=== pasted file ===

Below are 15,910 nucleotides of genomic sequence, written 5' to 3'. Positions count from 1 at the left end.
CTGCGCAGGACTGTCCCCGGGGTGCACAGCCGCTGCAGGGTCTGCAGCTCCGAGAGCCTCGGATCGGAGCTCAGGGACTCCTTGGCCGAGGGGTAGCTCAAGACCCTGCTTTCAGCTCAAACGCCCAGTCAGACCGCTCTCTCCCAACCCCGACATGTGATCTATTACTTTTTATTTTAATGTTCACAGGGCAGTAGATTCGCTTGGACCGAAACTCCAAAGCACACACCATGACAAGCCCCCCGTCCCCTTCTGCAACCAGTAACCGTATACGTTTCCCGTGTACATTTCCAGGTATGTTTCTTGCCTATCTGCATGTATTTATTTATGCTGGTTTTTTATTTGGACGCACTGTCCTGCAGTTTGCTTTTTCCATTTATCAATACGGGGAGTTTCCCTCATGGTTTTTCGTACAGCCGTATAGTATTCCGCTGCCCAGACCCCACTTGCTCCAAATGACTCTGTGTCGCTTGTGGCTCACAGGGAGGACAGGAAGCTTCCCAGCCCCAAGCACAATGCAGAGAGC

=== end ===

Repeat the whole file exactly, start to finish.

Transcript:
Below are 15,910 nucleotides of genomic sequence, written 5' to 3'. Positions count from 1 at the left end.
CTGCGCAGGACTGTCCCCGGGGTGCACAGCCGCTGCAGGGTCTGCAGCTCCGAGAGCCTCGGATCGGAGCTCAGGGACTCCTTGGCCGAGGGGTAGCTCAAGACCCTGCTTTCAGCTCAAACGCCCAGTCAGACCGCTCTCTCCCAACCCCGACATGTGATCTATTACTTTTTATTTTAATGTTCACAGGGCAGTAGATTCGCTTGGACCGAAACTCCAAAGCACACACCATGACAAGCCCCCCGTCCCCTTCTGCAACCAGTAACCGTATACGTTTCCCGTGTACATTTCCAGGTATGTTTCTTGCCTATCTGCATGTATTTATTTATGCTGGTTTTTTATTTGGACGCACTGTCCTGCAGTTTGCTTTTTCCATTTATCAATACGGGGAGTTTCCCTCATGGTTTTTCGTACAGCCGTATAGTATTCCGCTGCCCAGACCCCACTTGCTCCAAATGACTCTGTGTCGCTTGTGGCTCACAGGGAGGACAGGAAGCTTCCCAGCCCCAAGCACAATGCAGAGAGC